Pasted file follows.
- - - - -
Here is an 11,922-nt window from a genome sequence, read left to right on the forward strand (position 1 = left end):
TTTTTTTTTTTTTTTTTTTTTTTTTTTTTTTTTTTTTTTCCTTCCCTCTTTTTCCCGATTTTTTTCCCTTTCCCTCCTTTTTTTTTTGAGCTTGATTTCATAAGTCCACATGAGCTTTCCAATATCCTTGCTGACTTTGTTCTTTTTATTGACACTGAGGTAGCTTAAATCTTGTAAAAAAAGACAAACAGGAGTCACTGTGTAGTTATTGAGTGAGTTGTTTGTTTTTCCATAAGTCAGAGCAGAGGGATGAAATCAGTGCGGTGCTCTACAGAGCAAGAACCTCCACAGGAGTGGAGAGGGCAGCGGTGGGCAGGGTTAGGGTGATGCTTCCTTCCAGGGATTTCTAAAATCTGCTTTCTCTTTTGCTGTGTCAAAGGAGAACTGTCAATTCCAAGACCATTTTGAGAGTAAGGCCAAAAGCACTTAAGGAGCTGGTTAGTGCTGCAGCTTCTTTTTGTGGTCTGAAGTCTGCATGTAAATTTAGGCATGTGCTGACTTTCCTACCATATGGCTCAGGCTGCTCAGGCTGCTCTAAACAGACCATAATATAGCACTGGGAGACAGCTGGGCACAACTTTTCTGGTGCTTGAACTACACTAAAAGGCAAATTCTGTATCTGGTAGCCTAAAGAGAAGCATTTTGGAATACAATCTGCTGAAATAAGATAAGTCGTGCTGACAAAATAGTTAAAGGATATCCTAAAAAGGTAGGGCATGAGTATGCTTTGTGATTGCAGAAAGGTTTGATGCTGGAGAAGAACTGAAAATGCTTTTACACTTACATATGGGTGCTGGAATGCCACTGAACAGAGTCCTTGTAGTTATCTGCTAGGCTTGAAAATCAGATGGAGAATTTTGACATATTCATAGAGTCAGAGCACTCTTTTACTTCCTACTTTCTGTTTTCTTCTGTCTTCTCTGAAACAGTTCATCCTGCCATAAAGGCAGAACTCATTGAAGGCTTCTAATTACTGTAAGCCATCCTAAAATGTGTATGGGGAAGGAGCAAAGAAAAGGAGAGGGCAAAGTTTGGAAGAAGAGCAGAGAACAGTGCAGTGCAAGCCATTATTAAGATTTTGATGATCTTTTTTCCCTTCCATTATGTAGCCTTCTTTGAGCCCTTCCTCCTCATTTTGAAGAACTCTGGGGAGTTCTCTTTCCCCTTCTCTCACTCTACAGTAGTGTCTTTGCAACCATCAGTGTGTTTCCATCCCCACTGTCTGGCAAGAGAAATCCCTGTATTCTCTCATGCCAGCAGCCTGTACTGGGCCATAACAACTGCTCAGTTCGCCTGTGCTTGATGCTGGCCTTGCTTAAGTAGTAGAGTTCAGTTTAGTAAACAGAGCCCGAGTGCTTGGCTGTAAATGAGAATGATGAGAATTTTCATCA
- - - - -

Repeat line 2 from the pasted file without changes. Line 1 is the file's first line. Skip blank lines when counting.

TTTTTTTTTTTTTTTTTTTTTTTTTTTTTTTTTTTTTTTCCTTCCCTCTTTTTCCCGATTTTTTTCCCTTTCCCTCCTTTTTTTTTTGAGCTTGATTTCATAAGTCCACATGAGCTTTCCAATATCCTTGCTGACTTTGTTCTTTTTATTGACACTGAGGTAGCTTAAATCTTGTAAAAAAAGACAAACAGGAGTCACTGTGTAGTTATTGAGTGAGTTGTTTGTTTTTCCATAAGTCAGAGCAGAGGGATGAAATCAGTGCGGTGCTCTACAGAGCAAGAACCTCCACAGGAGTGGAGAGGGCAGCGGTGGGCAGGGTTAGGGTGATGCTTCCTTCCAGGGATTTCTAAAATCTGCTTTCTCTTTTGCTGTGTCAAAGGAGAACTGTCAATTCCAAGACCATTTTGAGAGTAAGGCCAAAAGCACTTAAGGAGCTGGTTAGTGCTGCAGCTTCTTTTTGTGGTCTGAAGTCTGCATGTAAATTTAGGCATGTGCTGACTTTCCTACCATATGGCTCAGGCTGCTCAGGCTGCTCTAAACAGACCATAATATAGCACTGGGAGACAGCTGGGCACAACTTTTCTGGTGCTTGAACTACACTAAAAGGCAAATTCTGTATCTGGTAGCCTAAAGAGAAGCATTTTGGAATACAATCTGCTGAAATAAGATAAGTCGTGCTGACAAAATAGTTAAAGGATATCCTAAAAAGGTAGGGCATGAGTATGCTTTGTGATTGCAGAAAGGTTTGATGCTGGAGAAGAACTGAAAATGCTTTTACACTTACATATGGGTGCTGGAATGCCACTGAACAGAGTCCTTGTAGTTATCTGCTAGGCTTGAAAATCAGATGGAGAATTTTGACATATTCATAGAGTCAGAGCACTCTTTTACTTCCTACTTTCTGTTTTCTTCTGTCTTCTCTGAAACAGTTCATCCTGCCATAAAGGCAGAACTCATTGAAGGCTTCTAATTACTGTAAGCCATCCTAAAATGTGTATGGGGAAGGAGCAAAGAAAAGGAGAGGGCAAAGTTTGGAAGAAGAGCAGAGAACAGTGCAGTGCAAGCCATTATTAAGATTTTGATGATCTTTTTTCCCTTCCATTATGTAGCCTTCTTTGAGCCCTTCCTCCTCATTTTGAAGAACTCTGGGGAGTTCTCTTTCCCCTTCTCTCACTCTACAGTAGTGTCTTTGCAACCATCAGTGTGTTTCCATCCCCACTGTCTGGCAAGAGAAATCCCTGTATTCTCTCATGCCAGCAGCCTGTACTGGGCCATAACAACTGCTCAGTTCGCCTGTGCTTGATGCTGGCCTTGCTTAAGTAGTAGAGTTCAGTTTAGTAAACAGAGCCCGAGTGCTTGGCTGTAAATGAGAATGATGAGAATTTTCATCA